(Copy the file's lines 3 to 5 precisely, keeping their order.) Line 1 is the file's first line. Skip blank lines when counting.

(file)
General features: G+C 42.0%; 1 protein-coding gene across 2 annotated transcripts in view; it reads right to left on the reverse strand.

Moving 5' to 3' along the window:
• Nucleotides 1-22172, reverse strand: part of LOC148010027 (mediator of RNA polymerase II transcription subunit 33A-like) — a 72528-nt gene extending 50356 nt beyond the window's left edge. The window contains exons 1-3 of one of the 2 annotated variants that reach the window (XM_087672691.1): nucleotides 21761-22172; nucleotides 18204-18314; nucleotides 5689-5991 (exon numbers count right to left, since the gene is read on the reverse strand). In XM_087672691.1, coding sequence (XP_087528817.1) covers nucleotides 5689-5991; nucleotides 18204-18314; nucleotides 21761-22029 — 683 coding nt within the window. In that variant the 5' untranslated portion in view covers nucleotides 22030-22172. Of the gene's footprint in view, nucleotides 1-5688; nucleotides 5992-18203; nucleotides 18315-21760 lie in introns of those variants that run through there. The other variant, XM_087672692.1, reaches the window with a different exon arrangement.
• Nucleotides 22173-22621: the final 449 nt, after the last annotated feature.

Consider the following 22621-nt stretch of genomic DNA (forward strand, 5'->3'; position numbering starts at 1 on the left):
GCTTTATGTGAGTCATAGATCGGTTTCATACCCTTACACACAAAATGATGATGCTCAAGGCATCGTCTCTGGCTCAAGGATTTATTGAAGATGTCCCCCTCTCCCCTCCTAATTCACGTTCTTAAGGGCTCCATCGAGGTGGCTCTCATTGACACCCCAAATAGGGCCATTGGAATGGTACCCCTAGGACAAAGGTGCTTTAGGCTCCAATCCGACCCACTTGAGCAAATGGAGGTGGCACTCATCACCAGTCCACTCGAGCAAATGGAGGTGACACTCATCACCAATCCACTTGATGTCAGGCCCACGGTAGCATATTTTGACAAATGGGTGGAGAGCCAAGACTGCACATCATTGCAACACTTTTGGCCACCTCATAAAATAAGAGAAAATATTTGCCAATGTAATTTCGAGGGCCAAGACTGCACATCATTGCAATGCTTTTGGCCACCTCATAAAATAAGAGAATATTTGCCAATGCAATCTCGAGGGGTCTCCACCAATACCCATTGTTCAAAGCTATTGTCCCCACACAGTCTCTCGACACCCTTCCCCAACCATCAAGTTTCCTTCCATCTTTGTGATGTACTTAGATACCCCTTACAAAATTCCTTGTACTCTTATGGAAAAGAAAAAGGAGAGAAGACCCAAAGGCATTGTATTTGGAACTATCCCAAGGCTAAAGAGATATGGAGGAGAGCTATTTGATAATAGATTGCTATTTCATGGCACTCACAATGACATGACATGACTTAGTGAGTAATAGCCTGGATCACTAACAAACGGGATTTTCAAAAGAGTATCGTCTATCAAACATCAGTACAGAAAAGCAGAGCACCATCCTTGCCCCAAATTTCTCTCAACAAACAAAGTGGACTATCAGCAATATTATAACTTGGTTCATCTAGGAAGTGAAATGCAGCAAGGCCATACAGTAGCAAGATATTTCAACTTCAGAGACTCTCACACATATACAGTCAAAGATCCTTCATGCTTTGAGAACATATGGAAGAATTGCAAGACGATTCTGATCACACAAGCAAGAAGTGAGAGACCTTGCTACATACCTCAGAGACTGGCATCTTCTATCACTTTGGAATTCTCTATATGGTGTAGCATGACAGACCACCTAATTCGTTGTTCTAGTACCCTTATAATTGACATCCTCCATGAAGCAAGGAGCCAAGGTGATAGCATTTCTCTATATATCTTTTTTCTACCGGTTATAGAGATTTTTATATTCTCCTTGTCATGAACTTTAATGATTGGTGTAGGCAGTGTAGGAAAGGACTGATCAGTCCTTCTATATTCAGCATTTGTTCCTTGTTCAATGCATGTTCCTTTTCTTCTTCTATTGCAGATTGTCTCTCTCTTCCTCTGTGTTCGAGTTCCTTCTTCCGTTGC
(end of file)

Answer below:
• Nucleotides 1-22172, reverse strand: part of LOC148010027 (mediator of RNA polymerase II transcription subunit 33A-like) — a 72528-nt gene extending 50356 nt beyond the window's left edge. The window contains exons 1-3 of one of the 2 annotated variants that reach the window (XM_087672691.1): nucleotides 21761-22172; nucleotides 18204-18314; nucleotides 5689-5991 (exon numbers count right to left, since the gene is read on the reverse strand). In XM_087672691.1, coding sequence (XP_087528817.1) covers nucleotides 5689-5991; nucleotides 18204-18314; nucleotides 21761-22029 — 683 coding nt within the window. In that variant the 5' untranslated portion in view covers nucleotides 22030-22172. Of the gene's footprint in view, nucleotides 1-5688; nucleotides 5992-18203; nucleotides 18315-21760 lie in introns of those variants that run through there. The other variant, XM_087672692.1, reaches the window with a different exon arrangement.
• Nucleotides 22173-22621: the final 449 nt, after the last annotated feature.

Consider the following 22621-nt stretch of genomic DNA (forward strand, 5'->3'; position numbering starts at 1 on the left):